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Rahall comment on coal miners stirs GOP ire

CHARLESTON, W.Va. -- A comment Rep. Nick Rahall, D-W.Va., made to political blog Politico has sparked fierce backlash from conservative groups.

Rahall, speaking to reporter Erica Martinson for a series on how national policy issues are affecting 2014 midterm elections, said substance abuse is a big reason coal miners can’t find jobs in Southern West Virginia.

“Times are tough,” he told Martinson. “People turn to drugs — no question about it. Our coal companies can’t hire coal miners because they can’t pass a drug test.”

Since the article was published Thursday morning, Rahall’s Republican opponent, state Sen. Evan Jenkins, and other conservative groups such as Americans for Prosperity issued statements calling Rahall’s comments “absurd,” “wrong” and “deeply offensive.”

“As someone who screens and drug tests hundreds and hundreds of coal miners for potential employment in the mines, I can tell you that Nick Rahall’s comments are totally wrong and deeply offensive to the miners with whom I work,” Mike Grose of Elite Coal Services said in a statement issued by the Jenkins campaign.

“Since 2013, out of several hundred potential miners we’ve drug tested, just eight have tested positive. These hard-working men seeking employment are not the drug addicts Nick Rahall’s comments make them out to be.”

Elite Coal Services is one of the state’s leading coal contract labor service companies, recruiting and training miners to fill available positions at surface and underground mine sites across the state. Grose also was interviewed for the Politico piece.

But the Rahall campaign contends his comments are anti-drug, not anti-coal miner. Rahall co-chairs the prescription drug caucus and has advocated the funding and strengthening of the U.S. Drug Enforcement Administration’s National Drug Take-Back Program, which allows people to safely dispose of expired or unwanted prescription medication. Earlier this month, he was recognized as 2014 Legislator of the Year, due in part to his efforts in support of local, state and federal drug law enforcement.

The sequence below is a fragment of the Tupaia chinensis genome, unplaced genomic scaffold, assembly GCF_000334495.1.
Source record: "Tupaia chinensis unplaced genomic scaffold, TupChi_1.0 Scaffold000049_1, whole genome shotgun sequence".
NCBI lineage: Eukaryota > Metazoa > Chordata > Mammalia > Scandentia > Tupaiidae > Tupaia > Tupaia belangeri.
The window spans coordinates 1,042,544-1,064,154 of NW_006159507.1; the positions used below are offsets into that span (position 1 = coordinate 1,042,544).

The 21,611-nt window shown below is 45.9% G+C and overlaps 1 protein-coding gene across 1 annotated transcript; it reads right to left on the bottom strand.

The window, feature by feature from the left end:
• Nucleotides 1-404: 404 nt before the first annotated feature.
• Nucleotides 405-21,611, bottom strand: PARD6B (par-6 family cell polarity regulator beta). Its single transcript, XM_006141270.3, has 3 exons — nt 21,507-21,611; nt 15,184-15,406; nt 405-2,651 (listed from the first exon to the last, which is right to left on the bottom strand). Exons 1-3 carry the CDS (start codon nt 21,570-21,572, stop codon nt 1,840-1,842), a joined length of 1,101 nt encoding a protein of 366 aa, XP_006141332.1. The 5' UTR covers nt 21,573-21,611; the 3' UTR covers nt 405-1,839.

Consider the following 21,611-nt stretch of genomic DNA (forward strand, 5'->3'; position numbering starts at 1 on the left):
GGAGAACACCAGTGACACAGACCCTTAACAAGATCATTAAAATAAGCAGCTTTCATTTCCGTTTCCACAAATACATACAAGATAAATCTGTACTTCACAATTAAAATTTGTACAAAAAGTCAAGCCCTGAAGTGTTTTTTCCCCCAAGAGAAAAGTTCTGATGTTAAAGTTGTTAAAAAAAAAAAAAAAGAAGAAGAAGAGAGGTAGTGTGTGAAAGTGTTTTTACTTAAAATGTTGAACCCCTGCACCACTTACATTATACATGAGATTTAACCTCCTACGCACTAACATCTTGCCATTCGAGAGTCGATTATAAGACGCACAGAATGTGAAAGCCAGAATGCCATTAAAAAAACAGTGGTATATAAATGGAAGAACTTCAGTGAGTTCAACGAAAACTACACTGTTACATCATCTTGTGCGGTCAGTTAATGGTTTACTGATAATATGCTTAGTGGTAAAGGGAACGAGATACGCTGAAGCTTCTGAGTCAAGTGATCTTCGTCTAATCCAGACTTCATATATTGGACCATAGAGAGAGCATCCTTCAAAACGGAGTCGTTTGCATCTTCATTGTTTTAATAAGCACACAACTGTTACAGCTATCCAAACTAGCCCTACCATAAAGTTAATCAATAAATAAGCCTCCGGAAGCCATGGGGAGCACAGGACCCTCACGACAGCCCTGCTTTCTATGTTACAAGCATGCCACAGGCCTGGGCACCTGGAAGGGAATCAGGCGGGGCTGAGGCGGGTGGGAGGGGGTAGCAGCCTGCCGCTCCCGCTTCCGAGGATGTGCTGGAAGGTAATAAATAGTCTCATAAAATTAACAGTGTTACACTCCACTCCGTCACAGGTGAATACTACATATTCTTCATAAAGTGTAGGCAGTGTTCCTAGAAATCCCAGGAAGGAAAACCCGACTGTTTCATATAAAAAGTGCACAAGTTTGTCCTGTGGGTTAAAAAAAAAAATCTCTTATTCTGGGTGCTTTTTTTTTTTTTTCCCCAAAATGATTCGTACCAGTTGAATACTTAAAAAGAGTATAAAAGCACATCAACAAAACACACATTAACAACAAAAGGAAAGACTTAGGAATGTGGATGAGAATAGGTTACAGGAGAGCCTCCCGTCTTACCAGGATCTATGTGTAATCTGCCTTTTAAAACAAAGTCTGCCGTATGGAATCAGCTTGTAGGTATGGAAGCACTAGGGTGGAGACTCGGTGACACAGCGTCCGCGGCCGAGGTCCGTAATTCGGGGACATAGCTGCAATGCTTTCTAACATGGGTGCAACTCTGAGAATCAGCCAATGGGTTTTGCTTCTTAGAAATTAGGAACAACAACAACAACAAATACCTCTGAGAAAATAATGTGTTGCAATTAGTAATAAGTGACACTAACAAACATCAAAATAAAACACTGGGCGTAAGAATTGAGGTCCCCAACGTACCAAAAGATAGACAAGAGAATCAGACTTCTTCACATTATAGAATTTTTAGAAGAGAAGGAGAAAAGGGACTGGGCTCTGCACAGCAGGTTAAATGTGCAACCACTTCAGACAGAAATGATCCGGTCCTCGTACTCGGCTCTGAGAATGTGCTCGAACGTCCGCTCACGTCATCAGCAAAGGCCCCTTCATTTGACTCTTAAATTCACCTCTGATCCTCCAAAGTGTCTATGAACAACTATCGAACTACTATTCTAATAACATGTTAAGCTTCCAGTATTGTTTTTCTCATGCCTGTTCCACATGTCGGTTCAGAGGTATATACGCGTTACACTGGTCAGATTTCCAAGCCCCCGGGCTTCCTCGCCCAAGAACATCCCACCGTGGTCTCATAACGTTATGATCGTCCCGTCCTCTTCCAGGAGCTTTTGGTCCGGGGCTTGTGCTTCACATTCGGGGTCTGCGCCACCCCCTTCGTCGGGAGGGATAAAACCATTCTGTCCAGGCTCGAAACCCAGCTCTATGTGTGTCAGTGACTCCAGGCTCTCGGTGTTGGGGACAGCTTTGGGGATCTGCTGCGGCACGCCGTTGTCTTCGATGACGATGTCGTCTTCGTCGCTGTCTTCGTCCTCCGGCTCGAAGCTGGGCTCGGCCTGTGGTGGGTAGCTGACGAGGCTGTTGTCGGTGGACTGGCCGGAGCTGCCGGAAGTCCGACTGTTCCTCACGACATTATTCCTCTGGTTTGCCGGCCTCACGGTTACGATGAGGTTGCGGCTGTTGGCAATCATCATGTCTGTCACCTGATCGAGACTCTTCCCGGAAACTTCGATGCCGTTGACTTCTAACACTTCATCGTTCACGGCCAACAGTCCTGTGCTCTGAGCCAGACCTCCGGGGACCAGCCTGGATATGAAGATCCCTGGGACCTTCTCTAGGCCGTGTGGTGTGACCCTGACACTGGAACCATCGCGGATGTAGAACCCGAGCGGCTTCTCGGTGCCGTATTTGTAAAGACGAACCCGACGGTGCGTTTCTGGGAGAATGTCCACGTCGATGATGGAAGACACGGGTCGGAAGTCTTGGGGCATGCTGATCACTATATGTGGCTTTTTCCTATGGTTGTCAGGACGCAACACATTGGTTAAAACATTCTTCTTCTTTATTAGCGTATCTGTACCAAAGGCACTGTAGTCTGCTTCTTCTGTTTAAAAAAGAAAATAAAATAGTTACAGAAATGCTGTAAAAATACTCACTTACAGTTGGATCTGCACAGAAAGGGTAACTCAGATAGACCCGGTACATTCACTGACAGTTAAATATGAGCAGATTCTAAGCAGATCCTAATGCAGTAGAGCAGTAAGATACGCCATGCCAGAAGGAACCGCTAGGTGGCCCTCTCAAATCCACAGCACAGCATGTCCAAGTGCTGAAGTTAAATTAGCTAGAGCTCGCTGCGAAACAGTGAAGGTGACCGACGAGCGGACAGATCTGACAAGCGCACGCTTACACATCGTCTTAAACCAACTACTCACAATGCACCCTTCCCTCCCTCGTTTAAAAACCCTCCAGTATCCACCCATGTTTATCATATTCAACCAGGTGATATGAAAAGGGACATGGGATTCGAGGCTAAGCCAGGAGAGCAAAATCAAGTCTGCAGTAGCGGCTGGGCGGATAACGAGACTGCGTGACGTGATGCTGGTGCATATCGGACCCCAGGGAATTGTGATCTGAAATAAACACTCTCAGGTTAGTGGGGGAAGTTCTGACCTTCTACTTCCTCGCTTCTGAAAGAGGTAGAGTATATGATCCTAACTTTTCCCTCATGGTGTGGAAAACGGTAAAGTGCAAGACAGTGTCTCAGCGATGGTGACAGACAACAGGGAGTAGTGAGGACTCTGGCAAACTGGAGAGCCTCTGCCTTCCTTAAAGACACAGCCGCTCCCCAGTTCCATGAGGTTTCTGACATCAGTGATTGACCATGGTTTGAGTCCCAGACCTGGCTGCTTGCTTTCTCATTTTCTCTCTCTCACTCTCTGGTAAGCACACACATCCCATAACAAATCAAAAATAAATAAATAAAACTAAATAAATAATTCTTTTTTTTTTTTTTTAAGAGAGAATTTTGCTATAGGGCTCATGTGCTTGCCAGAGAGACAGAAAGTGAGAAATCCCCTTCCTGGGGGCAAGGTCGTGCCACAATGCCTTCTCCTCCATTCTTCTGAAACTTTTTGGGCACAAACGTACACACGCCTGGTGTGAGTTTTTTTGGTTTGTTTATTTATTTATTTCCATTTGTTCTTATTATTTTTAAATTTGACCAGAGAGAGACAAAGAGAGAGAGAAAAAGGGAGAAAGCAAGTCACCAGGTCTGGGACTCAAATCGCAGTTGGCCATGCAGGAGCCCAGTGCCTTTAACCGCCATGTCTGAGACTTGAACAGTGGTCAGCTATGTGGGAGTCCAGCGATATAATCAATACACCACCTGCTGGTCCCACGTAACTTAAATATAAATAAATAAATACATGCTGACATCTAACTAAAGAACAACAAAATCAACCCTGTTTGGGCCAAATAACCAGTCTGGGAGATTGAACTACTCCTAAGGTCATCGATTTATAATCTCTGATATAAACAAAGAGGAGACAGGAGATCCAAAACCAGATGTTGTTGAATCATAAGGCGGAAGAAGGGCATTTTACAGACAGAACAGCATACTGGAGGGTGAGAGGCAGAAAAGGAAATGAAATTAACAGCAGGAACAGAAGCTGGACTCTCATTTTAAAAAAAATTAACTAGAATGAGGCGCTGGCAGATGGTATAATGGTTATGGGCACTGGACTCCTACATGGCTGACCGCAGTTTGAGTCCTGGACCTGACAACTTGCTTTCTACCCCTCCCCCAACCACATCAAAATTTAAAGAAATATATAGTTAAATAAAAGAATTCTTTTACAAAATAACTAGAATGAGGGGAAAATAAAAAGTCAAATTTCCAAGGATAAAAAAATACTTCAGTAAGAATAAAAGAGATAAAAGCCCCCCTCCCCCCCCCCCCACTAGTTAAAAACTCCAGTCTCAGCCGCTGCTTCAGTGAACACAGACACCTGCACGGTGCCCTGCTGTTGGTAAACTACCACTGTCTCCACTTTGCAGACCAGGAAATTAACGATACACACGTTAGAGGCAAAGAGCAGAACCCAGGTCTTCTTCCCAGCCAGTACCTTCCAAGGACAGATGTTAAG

“Anyone who would try to twist his comments about the drug problem in West Virginia is delusional, out-of-touch and just plain dishonest,” said Samuel Raymond with the Rahall campaign. “Nick Rahall has and always will stand up to the EPA and anyone else to fight to protect coal miners and their jobs. And all the attacks from Evan Jenkins’ out-of-state billionaire puppet masters won’t change that.”

In the Politico article, Jenkins also notes the increasing drug problem in Appalachia. He said with the economic downturn, many people lost their jobs and turned to substance abuse as a way to cope.

A good job is “not going to get everybody off drugs, but there’s a lot of people who have lost hope,” he said. “And tragically, where they turn to a lot of times is the pain pills, or now heroin.”

Many jobs, particularly those in the mining industry, require drug tests, and the results of miners’ drug tests are sent to the state. Rahall said in the article he worries men and women pursuing mining jobs, but who have a history of drug abuse, may lose out on employment.

Republican groups argue not only are Rahall’s comments wrong, he misses the point. According to the National Republican Congressional Committee, drugs aren’t the reason miners can’t get hired.

“Nick Rahall is so out of touch with his district that he thinks the reason why there are no coal jobs is because coal miners can’t pass drug tests,” said Ian Prior, northeast regional press secretary for the NRCC. “Not only is this totally offensive, but it is completely wrong. The reason why coal companies aren’t hiring is because Barack Obama is waging war on coal and Nick Rahall has been more than happy to vote against coal interests in Congress to keep his prized Washington status intact.”

In March, Rahall told The Hill newspaper he “probably” supported former President George W. Bush’s policies and agenda more than Obama’s.

“I will support him when he’s good for West Virginia, and I will oppose him when he’s bad for West Virginia,” he said of Obama. When asked if the current president is good overall for West Virginia, Rahall replied “Probably not.”

Despite that, he said he doesn’t plan to change parties.

“I’m a Democrat, born a Democrat, am a Democrat and will die a Democrat,” he said.

Rahall also spoke out against a proposed Environmental Protection Agency that could have dire affects on the coal industry and coal-fired power plants, introducing bipartisan legislation that would place a five year moratorium on similar EPA rules unless Congress approves them. Despite that, conservatives contend he continues to supports policies that are bad for West Virginia and his district.

“Of all people, the hardworking West Virginians who make up the lion’s share of miners are the ones most concerned about drug use in the mines since it threatens their safety,” said Jenkins campaign strategist Andy Sere. “While some folks have indeed turned to drugs in the wake of the Obama-Rahall assault on their livelihoods, painting thousands of unemployed coal miners with a broad brush as unemployable drug addicts is grossly inaccurate and insensitive.”

On Thursday, 75 miners at two different Patriot Coal sites in Southern West Virginia received layoff notices. Cliffs Natural Resources announced earlier this week its preliminary plans to idle the Pinnacle Mine in Wyoming County, affecting up to 450 jobs. Cliffs issued the 60-day WARN notice, as required by federal law, to workers on Wednesday.

Contact writer Whitney Burdette at 304-348-7939 or Follow her at

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